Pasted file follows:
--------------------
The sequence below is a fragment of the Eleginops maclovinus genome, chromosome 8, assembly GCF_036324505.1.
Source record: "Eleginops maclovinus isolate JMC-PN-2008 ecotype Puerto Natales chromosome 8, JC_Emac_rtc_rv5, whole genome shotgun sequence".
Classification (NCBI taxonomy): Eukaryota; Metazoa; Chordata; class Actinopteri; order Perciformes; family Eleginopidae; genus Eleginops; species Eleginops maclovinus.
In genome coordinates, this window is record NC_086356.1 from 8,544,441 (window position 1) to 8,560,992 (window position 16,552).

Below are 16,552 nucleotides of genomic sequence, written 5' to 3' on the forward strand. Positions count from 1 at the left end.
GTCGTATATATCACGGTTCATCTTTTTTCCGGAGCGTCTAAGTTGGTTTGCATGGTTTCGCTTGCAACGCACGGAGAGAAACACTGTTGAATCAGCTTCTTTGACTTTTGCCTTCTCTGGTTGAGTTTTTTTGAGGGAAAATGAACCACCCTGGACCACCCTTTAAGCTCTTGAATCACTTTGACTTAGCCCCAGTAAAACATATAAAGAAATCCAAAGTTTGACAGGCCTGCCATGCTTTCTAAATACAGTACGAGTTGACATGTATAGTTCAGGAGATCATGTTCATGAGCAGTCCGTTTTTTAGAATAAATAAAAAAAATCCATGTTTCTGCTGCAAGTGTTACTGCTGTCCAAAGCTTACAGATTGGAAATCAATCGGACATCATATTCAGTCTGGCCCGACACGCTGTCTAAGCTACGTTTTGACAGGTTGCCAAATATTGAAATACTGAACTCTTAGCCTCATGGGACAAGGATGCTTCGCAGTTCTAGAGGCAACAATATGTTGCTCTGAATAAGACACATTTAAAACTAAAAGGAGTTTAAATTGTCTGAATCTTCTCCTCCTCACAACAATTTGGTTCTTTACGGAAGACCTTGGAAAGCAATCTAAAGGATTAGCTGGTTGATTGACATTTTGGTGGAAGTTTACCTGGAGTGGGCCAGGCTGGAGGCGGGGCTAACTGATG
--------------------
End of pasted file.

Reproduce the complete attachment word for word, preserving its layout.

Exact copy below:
The sequence below is a fragment of the Eleginops maclovinus genome, chromosome 8, assembly GCF_036324505.1.
Source record: "Eleginops maclovinus isolate JMC-PN-2008 ecotype Puerto Natales chromosome 8, JC_Emac_rtc_rv5, whole genome shotgun sequence".
Classification (NCBI taxonomy): Eukaryota; Metazoa; Chordata; class Actinopteri; order Perciformes; family Eleginopidae; genus Eleginops; species Eleginops maclovinus.
In genome coordinates, this window is record NC_086356.1 from 8,544,441 (window position 1) to 8,560,992 (window position 16,552).

Below are 16,552 nucleotides of genomic sequence, written 5' to 3' on the forward strand. Positions count from 1 at the left end.
GTCGTATATATCACGGTTCATCTTTTTTCCGGAGCGTCTAAGTTGGTTTGCATGGTTTCGCTTGCAACGCACGGAGAGAAACACTGTTGAATCAGCTTCTTTGACTTTTGCCTTCTCTGGTTGAGTTTTTTTGAGGGAAAATGAACCACCCTGGACCACCCTTTAAGCTCTTGAATCACTTTGACTTAGCCCCAGTAAAACATATAAAGAAATCCAAAGTTTGACAGGCCTGCCATGCTTTCTAAATACAGTACGAGTTGACATGTATAGTTCAGGAGATCATGTTCATGAGCAGTCCGTTTTTTAGAATAAATAAAAAAAATCCATGTTTCTGCTGCAAGTGTTACTGCTGTCCAAAGCTTACAGATTGGAAATCAATCGGACATCATATTCAGTCTGGCCCGACACGCTGTCTAAGCTACGTTTTGACAGGTTGCCAAATATTGAAATACTGAACTCTTAGCCTCATGGGACAAGGATGCTTCGCAGTTCTAGAGGCAACAATATGTTGCTCTGAATAAGACACATTTAAAACTAAAAGGAGTTTAAATTGTCTGAATCTTCTCCTCCTCACAACAATTTGGTTCTTTACGGAAGACCTTGGAAAGCAATCTAAAGGATTAGCTGGTTGATTGACATTTTGGTGGAAGTTTACCTGGAGTGGGCCAGGCTGGAGGCGGGGCTAACTGATG